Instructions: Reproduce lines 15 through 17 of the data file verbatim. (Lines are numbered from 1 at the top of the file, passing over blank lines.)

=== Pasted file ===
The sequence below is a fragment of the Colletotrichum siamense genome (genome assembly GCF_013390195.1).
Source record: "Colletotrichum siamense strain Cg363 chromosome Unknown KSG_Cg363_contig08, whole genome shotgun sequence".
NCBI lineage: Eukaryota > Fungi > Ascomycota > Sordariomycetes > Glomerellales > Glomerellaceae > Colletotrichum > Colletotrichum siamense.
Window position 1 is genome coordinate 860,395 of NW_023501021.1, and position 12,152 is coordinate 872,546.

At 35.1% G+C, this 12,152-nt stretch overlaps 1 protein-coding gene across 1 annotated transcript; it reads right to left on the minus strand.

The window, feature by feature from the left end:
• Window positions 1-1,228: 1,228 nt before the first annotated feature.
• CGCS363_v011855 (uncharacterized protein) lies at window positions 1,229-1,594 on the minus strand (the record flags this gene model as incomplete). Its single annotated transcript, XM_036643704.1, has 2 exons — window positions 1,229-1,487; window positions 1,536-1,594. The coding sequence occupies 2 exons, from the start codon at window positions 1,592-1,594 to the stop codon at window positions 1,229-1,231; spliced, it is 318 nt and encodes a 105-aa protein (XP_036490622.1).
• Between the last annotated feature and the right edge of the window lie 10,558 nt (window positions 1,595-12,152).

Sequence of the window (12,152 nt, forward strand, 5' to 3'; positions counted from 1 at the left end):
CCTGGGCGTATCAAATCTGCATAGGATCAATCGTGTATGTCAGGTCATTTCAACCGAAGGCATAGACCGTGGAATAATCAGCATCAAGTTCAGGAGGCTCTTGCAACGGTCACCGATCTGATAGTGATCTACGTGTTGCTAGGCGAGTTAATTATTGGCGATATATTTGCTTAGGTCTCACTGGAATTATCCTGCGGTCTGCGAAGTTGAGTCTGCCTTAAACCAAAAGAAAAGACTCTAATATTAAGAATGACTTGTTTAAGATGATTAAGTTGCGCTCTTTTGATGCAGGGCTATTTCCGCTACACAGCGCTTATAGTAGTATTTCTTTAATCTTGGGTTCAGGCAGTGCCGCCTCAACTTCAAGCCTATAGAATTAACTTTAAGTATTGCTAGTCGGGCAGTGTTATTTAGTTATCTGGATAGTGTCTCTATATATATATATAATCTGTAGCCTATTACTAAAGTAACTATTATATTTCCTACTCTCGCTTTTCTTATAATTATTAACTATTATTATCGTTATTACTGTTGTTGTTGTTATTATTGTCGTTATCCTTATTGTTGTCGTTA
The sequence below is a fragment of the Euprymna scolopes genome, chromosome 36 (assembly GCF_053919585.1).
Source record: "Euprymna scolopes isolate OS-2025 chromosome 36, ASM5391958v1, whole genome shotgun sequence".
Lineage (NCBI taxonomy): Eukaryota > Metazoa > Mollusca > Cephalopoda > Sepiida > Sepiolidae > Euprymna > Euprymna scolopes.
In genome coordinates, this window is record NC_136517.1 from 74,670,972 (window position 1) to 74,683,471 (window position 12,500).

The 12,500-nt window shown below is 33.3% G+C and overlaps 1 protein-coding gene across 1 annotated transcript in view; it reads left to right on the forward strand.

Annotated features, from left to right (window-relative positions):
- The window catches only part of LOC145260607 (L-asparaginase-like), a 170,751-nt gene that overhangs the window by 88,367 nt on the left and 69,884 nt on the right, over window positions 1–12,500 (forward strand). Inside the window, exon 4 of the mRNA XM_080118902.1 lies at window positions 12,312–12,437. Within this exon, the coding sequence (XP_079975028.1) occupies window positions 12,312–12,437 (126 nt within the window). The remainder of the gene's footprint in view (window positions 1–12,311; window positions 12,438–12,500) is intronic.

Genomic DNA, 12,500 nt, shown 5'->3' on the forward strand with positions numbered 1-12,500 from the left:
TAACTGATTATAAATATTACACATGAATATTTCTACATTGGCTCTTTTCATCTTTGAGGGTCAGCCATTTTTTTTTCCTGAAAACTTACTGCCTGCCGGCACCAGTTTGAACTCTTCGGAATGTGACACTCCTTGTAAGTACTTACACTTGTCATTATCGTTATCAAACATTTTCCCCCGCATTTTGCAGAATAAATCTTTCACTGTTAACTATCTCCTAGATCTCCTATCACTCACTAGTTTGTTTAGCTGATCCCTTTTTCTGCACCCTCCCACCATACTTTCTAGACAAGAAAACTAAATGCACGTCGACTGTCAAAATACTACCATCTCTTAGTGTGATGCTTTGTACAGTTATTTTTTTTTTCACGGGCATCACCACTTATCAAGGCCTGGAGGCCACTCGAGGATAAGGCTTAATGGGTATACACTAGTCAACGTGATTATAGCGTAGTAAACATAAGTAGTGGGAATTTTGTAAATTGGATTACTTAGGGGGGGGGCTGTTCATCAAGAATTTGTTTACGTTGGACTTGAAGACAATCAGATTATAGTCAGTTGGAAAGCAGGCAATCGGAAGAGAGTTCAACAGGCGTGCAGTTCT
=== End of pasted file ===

In genome coordinates, this window is record NC_136517.1 from 74,670,972 (window position 1) to 74,683,471 (window position 12,500).

The 12,500-nt window shown below is 33.3% G+C and overlaps 1 protein-coding gene across 1 annotated transcript in view; it reads left to right on the forward strand.

Annotated features, from left to right (window-relative positions):